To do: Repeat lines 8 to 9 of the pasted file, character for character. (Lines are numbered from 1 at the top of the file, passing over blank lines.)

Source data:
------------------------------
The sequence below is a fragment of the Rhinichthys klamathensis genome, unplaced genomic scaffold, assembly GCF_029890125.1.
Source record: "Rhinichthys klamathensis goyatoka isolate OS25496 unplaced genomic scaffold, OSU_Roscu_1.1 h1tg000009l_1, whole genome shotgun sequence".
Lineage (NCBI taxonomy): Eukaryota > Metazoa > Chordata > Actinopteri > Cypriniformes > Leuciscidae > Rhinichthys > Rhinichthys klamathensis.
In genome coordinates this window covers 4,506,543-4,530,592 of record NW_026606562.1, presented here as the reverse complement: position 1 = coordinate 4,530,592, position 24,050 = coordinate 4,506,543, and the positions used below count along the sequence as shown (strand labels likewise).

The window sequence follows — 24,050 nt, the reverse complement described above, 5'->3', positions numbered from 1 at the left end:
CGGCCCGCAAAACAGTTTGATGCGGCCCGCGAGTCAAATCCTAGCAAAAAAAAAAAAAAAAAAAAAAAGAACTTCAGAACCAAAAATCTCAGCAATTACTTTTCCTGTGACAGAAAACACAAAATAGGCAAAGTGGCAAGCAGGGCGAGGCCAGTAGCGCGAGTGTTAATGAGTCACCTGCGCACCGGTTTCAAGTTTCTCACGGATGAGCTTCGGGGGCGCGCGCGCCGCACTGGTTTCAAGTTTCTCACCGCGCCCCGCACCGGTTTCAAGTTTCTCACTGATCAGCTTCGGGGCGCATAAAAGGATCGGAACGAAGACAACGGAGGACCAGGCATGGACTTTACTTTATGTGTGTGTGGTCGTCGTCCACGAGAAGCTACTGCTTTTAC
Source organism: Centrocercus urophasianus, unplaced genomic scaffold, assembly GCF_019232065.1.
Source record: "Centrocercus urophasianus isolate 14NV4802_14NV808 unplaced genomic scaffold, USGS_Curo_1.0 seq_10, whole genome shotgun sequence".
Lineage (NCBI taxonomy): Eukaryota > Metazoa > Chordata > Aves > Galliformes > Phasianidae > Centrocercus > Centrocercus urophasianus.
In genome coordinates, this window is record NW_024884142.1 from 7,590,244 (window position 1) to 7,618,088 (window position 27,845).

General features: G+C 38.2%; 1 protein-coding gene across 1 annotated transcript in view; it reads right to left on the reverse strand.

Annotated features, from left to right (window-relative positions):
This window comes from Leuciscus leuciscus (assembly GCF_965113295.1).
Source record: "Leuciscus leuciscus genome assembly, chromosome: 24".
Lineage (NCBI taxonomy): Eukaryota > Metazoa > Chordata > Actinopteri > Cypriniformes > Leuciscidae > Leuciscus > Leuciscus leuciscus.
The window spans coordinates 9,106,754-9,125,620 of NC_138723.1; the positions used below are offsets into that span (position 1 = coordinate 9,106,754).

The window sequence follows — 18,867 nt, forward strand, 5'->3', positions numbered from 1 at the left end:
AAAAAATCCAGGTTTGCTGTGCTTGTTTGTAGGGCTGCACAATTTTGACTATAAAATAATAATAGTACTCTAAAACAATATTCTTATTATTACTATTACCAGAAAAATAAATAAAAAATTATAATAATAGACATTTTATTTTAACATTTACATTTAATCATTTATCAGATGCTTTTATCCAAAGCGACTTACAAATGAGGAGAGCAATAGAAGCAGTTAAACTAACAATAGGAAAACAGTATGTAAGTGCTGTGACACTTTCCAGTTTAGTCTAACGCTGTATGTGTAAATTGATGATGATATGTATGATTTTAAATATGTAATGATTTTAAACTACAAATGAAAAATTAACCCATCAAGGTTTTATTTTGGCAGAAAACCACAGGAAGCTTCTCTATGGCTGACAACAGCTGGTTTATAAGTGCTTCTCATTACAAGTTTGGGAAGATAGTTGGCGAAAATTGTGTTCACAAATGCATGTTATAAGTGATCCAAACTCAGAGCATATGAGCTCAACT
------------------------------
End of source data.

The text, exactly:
Source record: "Centrocercus urophasianus isolate 14NV4802_14NV808 unplaced genomic scaffold, USGS_Curo_1.0 seq_10, whole genome shotgun sequence".
Lineage (NCBI taxonomy): Eukaryota > Metazoa > Chordata > Aves > Galliformes > Phasianidae > Centrocercus > Centrocercus urophasianus.